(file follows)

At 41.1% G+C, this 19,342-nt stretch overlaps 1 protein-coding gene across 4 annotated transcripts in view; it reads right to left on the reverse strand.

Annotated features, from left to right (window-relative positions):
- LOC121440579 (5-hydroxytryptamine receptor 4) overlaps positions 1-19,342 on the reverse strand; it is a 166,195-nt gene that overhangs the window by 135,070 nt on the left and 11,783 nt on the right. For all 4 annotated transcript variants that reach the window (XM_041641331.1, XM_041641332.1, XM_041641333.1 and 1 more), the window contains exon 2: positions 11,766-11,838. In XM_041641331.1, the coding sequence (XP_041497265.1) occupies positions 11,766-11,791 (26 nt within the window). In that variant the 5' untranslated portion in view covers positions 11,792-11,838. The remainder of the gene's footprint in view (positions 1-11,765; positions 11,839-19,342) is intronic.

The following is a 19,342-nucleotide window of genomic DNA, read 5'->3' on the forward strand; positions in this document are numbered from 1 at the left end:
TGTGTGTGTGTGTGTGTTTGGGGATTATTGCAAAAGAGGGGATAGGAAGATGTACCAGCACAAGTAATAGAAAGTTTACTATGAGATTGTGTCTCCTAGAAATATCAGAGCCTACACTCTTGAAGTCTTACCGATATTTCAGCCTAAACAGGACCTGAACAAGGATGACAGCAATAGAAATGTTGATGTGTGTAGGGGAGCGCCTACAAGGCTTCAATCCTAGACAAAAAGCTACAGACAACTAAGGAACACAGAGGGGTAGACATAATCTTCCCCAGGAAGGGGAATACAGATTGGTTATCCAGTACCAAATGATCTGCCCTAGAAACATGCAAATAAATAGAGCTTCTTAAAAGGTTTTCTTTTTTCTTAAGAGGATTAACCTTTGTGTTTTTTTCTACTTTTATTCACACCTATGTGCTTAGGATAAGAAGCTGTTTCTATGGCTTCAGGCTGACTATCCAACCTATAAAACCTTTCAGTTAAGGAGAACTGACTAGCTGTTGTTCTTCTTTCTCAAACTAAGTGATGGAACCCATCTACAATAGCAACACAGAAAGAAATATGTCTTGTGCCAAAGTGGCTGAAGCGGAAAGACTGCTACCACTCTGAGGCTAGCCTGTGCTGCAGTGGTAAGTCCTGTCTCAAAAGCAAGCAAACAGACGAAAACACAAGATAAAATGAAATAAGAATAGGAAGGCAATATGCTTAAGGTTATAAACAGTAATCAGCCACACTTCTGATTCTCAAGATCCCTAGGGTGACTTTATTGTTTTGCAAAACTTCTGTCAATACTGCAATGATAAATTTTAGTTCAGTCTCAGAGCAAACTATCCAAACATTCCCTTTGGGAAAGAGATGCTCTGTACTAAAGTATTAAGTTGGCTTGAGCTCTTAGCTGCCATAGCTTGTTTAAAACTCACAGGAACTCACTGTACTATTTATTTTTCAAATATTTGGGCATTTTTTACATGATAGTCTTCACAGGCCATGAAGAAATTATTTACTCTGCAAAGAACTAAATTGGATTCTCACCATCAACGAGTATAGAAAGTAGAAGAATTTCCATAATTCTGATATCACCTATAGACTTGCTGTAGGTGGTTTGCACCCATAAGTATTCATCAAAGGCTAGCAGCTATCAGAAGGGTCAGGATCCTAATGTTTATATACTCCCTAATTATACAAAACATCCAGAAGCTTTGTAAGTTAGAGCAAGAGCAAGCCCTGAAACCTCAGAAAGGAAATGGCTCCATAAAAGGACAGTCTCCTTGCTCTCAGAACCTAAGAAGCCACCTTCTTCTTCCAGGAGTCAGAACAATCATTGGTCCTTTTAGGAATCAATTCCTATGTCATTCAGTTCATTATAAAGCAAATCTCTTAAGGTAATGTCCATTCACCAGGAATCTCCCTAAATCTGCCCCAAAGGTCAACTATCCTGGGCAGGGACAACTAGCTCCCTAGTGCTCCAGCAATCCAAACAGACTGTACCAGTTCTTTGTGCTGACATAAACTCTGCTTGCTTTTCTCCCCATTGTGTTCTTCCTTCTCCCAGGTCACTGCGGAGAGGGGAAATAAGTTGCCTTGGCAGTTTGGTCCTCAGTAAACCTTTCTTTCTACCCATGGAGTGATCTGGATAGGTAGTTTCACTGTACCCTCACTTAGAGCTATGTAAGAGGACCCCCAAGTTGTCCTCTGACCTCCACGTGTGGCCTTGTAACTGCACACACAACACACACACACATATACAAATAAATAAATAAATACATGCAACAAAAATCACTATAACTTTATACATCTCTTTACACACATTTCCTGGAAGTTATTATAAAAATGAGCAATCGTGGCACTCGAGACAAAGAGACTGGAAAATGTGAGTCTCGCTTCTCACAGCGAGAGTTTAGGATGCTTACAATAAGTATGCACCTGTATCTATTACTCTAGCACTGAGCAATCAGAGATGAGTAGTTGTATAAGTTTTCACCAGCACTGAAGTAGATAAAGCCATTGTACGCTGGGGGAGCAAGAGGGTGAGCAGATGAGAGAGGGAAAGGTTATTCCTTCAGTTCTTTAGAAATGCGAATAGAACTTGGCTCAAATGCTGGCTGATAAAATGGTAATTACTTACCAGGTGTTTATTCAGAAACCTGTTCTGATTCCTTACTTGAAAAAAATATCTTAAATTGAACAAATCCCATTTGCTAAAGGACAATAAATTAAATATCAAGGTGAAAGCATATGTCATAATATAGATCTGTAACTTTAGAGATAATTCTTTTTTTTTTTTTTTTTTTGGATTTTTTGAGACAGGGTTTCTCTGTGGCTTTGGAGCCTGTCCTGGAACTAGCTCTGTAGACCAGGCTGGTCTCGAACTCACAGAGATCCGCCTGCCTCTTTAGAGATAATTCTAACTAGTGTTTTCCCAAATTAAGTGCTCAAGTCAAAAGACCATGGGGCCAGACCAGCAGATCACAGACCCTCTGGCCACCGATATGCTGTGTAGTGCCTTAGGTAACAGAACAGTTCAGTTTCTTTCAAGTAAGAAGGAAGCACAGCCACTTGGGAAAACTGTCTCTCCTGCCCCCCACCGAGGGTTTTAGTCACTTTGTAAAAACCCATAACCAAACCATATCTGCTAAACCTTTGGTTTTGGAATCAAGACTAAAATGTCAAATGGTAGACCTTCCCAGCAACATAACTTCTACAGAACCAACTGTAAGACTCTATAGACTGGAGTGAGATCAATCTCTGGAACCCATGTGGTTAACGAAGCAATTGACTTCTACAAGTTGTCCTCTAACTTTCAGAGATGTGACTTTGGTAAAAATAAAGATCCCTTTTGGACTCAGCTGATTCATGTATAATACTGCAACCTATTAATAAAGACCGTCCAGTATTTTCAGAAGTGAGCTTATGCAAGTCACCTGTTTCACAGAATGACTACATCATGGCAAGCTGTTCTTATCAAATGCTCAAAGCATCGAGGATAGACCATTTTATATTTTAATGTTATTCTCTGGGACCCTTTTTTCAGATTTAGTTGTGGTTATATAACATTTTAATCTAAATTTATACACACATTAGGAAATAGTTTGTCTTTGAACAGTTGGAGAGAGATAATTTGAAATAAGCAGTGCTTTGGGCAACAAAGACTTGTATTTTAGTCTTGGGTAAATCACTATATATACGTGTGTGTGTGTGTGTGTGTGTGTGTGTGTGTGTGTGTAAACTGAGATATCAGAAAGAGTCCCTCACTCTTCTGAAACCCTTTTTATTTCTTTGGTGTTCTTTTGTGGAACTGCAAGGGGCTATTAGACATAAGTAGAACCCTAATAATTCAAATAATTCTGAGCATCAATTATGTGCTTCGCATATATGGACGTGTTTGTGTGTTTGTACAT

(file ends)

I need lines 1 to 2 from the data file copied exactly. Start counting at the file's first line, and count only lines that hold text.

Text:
At 41.1% G+C, this 19,342-nt stretch overlaps 1 protein-coding gene across 4 annotated transcripts in view; it reads right to left on the reverse strand.

Annotated features, from left to right (window-relative positions):